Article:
For special occasions, indulge in one of Muramoto's signature martinis, garnished with two fat green olives (olives are vegetables, are they not?) stuffed with pungent wasabi paste ($6).

If restaurants were your only exposure to Italian cuisine, you might be baffled to hear many health professionals recommending the Mediterranean diet. You'd be right in assuming these professionals are not referring to hefty plates full of pasta smothered in cream sauce and quattro fromaggi. (Eat a lot of baked ziti and you end up looking like Tony Soprano.)

Still, Italian restaurants are favorites among many people, so I've been moved to dig out the healthy eating in several - most often among the salads and antipasti (e.g., check out the succulent barbecued octopus at Lombardino's).

Greenbush Bar specializes in Sicilian and southern Italian dishes, with more emphasis on seafood, Mediterranean vegetables and olive oil than butter, cream sauce and heavy cheese. Your buddies can still get their meatballs, sausage and truly excellent pizza. For healthy eaters, I recommend the picchi pacchi (pronounced picky pocky). Calamari rings are sautéed in olive oil, onion, garlic, red pepper and crushed tomatoes, served over rigatoni pasta, and garnished with chopped fresh basil ($9). The sauce is light, well balanced by the fresh basil, and the calamari comes out tender, never tough or chewy. The portion is generous, but not exceedingly so.

You'll have room to start with either the Sicilian salad of kalamata olives, tomato, red onion, roasted red bell pepper and feta cheese tossed with olive oil, vinegar and oregano, or Greenbush's Caesar salad (both are $6.50 for the side portion), with a more authentic, less mayonnaise-y dressing than most local restaurants seem to offer, complete with anchovies, which you may decline.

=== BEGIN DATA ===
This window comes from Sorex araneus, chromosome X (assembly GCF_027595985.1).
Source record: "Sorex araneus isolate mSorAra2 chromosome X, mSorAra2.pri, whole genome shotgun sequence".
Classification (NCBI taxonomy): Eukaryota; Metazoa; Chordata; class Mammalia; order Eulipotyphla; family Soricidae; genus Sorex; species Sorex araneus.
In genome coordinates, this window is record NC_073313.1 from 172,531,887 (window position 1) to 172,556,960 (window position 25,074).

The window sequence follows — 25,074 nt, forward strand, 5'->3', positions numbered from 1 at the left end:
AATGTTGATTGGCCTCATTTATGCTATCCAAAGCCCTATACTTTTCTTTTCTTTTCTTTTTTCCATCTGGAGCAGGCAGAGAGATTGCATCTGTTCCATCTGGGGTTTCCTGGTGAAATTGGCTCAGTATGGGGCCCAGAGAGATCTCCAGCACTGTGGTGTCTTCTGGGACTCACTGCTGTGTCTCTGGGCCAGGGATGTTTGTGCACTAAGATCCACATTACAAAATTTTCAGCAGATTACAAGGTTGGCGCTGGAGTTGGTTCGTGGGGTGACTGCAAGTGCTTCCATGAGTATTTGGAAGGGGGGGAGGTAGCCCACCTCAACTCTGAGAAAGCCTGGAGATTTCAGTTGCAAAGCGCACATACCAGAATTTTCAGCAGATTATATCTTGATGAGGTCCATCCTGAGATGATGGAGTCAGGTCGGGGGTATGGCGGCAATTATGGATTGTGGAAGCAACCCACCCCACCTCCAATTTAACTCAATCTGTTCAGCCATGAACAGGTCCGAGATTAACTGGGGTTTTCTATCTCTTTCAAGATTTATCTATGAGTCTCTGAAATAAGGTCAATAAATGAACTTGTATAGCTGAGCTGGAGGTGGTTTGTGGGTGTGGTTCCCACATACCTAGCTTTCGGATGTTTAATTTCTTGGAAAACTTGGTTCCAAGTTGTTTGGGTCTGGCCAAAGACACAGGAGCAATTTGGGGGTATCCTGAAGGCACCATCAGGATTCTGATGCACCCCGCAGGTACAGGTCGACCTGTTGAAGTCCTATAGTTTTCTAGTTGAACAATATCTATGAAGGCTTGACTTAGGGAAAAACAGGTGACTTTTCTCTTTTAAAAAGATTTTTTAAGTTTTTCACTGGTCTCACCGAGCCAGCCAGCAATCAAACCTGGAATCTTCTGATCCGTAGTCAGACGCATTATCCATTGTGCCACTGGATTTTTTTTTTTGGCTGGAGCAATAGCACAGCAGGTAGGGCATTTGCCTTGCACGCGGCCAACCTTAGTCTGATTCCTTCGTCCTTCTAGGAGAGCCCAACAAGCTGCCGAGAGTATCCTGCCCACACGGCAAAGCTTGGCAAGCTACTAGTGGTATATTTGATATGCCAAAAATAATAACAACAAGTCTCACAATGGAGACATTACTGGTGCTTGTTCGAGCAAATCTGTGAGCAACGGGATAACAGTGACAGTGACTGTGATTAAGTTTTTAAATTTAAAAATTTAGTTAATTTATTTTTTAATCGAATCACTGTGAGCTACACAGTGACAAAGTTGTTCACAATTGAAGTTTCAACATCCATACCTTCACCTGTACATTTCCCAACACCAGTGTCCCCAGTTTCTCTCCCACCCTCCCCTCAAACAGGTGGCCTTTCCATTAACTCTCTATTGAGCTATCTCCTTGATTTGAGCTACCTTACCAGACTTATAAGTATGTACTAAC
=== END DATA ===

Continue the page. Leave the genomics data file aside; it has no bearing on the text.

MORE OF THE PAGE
Chautara expands on the Nepalese repertoire of its neighbor, the health-minded Himal Chuli - offering many more dishes with fish, chicken, beef, even goat, along with richer sauces and Western-style salads. It's the perfect compromise restaurant for you and your flesh-eating friends. While they're putting away their meaty stews, you can enjoy bhat tarkari ($13), a savory, satisfying vegetable stew, spiced (but never overpoweringly) with turmeric, coriander, ginger, cumin and fresh garlic, and served with a beautiful mound of jasmine rice (bhat). Two varieties of bhat tarkari, featuring different vegetable combinations, are offered daily. If you ask nicely, your server might be willing to hop down the street to Himal Chuli for brown rice to substitute for the jasmine bhat. The meal includes your choice of either bean soup (dal) or a salad of mixed greens. If you're extra hungry, substitute whole-wheat roti (grilled flat bread) for the rice. Everyone goes home full and happy.

Noodles & Company has become our default restaurant when we want something cheap, quick and still quite edible. A nice thing about Noodles is that it serves the gamut, from healthy to comfort food, in two portion sizes. My favorite in the healthy vein is the whole-grain Tuscan linguine, a sauté of linguine, broccoli, mushrooms, red onion, red bell pepper and garlic, sauced with a bit of white wine, balsamic vinegar and a touch of cream. I order it in the Trio combination ($7), with shrimp or a piece of seared chicken breast and a small Caesar salad. The chicken is marinated in salt, pepper, soybean oil and garlic, which renders it juicy and tender. The Caesar is slightly overdressed but flavorful, and the pasta usually al dente, as it should be. I like the crisp, fresh vegetables in a sauce that doesn't overwhelm, but can stand up to the stronger flavor and texture of whole-grain pasta. The Tuscan linguine can be ordered alone in a larger portion ($7 with the chicken), or as a smaller plate ($6 with chicken). You can also customize your order - no cream, hold the onions, whatever makes it work best for your particular healthy needs.